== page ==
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Fred Tamimi, a special Assyrian

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Fred Tamimi, a special Assyrian

Nov-08-2000 at 11:56 PM (UTC+3 Nineveh, Assyria)

Fred Tamimi, a special Assyrian

Fred Tamimi was born in 1910 in Goolpashan, Urmia, Iran to Abraham and Mariam Tamimi. In 1918, Mr. Tamimi and his family fled to Baquba, Iraq, just like all the other Assyrians there who escaped the massacres of the Turks and the Kurds during the Great War. Soon, he moved to Baghdad where he attended an Assyrian school founded by the American Presbyterian Mission. After that he studied railroad Engineering and architecture. In 1929, he worked for Colonial Company, constructing railroads from Baghdad to Haifa/Palestine. In 1933, he returned to Iran where he stayed for 13 years working in the Engineering field. Tamimi and his family immigrated to the United States in 1946 and settled in Turlock/California, concentrating in real estate and general construction projects. In 1969, he founded the Tamimi Assyriology Foundation to promote scientific research into the history and culture of the Assyrians.

Fred Tamimi has authored numerous articles on the contribution of Assyrians to world history. He has compiled 15 manuscripts supporting his theories based on linguistic research, proving Assyrian beginnings of all major cultures of the ancient world, many of such findings remain unpublished still. In 1971, he was invited to Iran by the Imperial Court and two American foundations to study cuneiform documents of the Pahlavi Library in connection with his research in ancient languages. In 1973, he traveled to UC-Berkeley to confer with a visiting Harvard Assyriology professor on translation of the Assyrian Record of Creation. In April 1979, he visited Baghdad at the invitation of the government of Iraq to discuss his findings! Without any warning, Fred Tamimi passed away on May 22, 1980 in a Modesto Hospital at the age of 69, one year after his return from Baghdad. With his sudden death Assyrians lost a champion of the Assyrian contribution to world history. He challenged many of the existing theories, publicized the Assyrian name and stirred the pride of the Assyrian people in their own identity.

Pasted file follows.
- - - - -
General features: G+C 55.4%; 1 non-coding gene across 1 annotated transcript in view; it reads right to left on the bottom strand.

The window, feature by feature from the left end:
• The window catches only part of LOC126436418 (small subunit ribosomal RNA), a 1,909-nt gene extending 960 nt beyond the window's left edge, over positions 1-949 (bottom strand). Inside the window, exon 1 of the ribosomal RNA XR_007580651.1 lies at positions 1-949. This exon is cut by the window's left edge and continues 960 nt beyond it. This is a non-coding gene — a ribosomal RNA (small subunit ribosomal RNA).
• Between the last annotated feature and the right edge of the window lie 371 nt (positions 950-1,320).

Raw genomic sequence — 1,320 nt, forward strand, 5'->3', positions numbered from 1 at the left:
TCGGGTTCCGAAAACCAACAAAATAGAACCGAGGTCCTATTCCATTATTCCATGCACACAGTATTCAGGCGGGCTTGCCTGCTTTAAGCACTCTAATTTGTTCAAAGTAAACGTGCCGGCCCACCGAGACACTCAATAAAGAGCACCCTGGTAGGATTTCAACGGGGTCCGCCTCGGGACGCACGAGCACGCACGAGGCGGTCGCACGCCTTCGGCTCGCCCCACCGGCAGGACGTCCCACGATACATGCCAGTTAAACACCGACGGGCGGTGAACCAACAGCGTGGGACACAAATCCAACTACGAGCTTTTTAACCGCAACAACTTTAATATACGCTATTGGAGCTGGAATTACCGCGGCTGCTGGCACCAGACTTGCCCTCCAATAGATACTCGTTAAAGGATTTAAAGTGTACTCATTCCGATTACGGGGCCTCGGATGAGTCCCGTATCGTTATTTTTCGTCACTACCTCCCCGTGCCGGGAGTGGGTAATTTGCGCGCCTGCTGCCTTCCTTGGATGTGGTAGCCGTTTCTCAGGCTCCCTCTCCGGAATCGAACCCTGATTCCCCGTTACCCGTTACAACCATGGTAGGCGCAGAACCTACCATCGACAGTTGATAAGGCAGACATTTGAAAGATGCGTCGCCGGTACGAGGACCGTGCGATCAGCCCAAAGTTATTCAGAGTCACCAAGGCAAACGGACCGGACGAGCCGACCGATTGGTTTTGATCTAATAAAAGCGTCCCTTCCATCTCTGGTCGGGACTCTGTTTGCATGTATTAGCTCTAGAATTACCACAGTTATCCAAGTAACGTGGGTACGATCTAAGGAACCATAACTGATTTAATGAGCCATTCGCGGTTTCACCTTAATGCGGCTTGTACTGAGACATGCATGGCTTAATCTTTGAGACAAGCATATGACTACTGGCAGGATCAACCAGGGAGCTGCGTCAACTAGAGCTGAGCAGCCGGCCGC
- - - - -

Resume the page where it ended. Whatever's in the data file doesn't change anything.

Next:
Info from Nineveh Magazine
May June 1980 issue, Vol. 3, No. 3

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Assyria \ã-'sir-é-ä\ n (1998)   1:  an ancient empire of Ashur   2:  a democratic state in Bet-Nahren, Assyria (northern Iraq, northwestern Iran, southeastern Turkey and eastern Syria.)   3:  a democratic state that fosters the social and political rights to all of its inhabitants irrespective of their religion, race, or gender   4:  a democratic state that believes in the freedom of religion, conscience, language, education and culture in faithfulness to the principles of the United Nations Charter — Atour synonym

Ethnicity, Religion, Language
» Israeli, Jewish, Hebrew
» Assyrian, Christian, Aramaic
» Saudi Arabian, Muslim, Arabic
Assyrian \ã-'sir-é-an\ adj or n (1998)   1:  descendants of the ancient empire of Ashur   2:  the Assyrians, although representing but one single nation as the direct heirs of the ancient Assyrian Empire, are now doctrinally divided, inter sese, into five principle ecclesiastically designated religious sects with their corresponding hierarchies and distinct church governments, namely, Church of the East, Chaldean, Maronite, Syriac Orthodox and Syriac Catholic.  These formal divisions had their origin in the 5th century of the Christian Era.  No one can coherently understand the Assyrians as a whole until he can distinguish that which is religion or church from that which is nation -- a matter which is particularly difficult for the people from the western world to understand; for in the East, by force of circumstances beyond their control, religion has been made, from time immemorial, virtually into a criterion of nationality.   3:  the Assyrians have been referred to as Aramaean, Aramaye, Ashuraya, Ashureen, Ashuri, Ashuroyo, Assyrio-Chaldean, Aturaya, Chaldean, Chaldo, ChaldoAssyrian, ChaldoAssyrio, Jacobite, Kaldany, Kaldu, Kasdu, Malabar, Maronite, Maronaya, Nestorian, Nestornaye, Oromoye, Suraya, Syriac, Syrian, Syriani, Suryoye, Suryoyo and Telkeffee. — Assyrianism verb

Aramaic \ar-é-'máik\ n (1998)   1:  a Semitic language which became the lingua franca of the Middle East during the ancient Assyrian empire.   2:  has been referred to as Neo-Aramaic, Neo-Syriac, Classical Syriac, Syriac, Suryoyo, Swadaya and Turoyo.

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